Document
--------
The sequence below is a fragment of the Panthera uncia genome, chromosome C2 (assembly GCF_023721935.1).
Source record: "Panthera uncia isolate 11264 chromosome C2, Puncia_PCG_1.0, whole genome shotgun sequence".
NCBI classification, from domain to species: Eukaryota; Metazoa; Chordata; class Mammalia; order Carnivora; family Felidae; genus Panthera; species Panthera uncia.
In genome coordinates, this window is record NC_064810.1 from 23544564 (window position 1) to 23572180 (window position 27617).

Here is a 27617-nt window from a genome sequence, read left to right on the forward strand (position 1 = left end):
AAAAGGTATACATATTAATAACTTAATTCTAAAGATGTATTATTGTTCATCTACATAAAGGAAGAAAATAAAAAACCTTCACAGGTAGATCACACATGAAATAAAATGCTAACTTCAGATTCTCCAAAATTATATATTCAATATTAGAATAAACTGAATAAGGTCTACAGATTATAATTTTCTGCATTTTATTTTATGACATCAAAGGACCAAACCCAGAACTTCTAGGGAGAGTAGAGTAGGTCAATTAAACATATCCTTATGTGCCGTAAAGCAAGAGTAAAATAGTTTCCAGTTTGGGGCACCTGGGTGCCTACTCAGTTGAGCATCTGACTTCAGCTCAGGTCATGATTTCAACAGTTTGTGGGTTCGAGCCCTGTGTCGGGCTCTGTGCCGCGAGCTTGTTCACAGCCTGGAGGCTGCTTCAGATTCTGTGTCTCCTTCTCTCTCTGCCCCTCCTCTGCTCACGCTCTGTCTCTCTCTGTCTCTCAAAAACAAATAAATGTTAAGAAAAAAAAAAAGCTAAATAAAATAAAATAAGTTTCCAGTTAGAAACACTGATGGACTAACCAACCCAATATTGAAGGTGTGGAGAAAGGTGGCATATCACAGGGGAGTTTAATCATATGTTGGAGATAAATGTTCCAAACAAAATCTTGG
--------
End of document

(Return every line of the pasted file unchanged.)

The sequence below is a fragment of the Panthera uncia genome, chromosome C2 (assembly GCF_023721935.1).
Source record: "Panthera uncia isolate 11264 chromosome C2, Puncia_PCG_1.0, whole genome shotgun sequence".
NCBI classification, from domain to species: Eukaryota; Metazoa; Chordata; class Mammalia; order Carnivora; family Felidae; genus Panthera; species Panthera uncia.
In genome coordinates, this window is record NC_064810.1 from 23544564 (window position 1) to 23572180 (window position 27617).

Here is a 27617-nt window from a genome sequence, read left to right on the forward strand (position 1 = left end):
AAAAGGTATACATATTAATAACTTAATTCTAAAGATGTATTATTGTTCATCTACATAAAGGAAGAAAATAAAAAACCTTCACAGGTAGATCACACATGAAATAAAATGCTAACTTCAGATTCTCCAAAATTATATATTCAATATTAGAATAAACTGAATAAGGTCTACAGATTATAATTTTCTGCATTTTATTTTATGACATCAAAGGACCAAACCCAGAACTTCTAGGGAGAGTAGAGTAGGTCAATTAAACATATCCTTATGTGCCGTAAAGCAAGAGTAAAATAGTTTCCAGTTTGGGGCACCTGGGTGCCTACTCAGTTGAGCATCTGACTTCAGCTCAGGTCATGATTTCAACAGTTTGTGGGTTCGAGCCCTGTGTCGGGCTCTGTGCCGCGAGCTTGTTCACAGCCTGGAGGCTGCTTCAGATTCTGTGTCTCCTTCTCTCTCTGCCCCTCCTCTGCTCACGCTCTGTCTCTCTCTGTCTCTCAAAAACAAATAAATGTTAAGAAAAAAAAAAAGCTAAATAAAATAAAATAAGTTTCCAGTTAGAAACACTGATGGACTAACCAACCCAATATTGAAGGTGTGGAGAAAGGTGGCATATCACAGGGGAGTTTAATCATATGTTGGAGATAAATGTTCCAAACAAAATCTTGG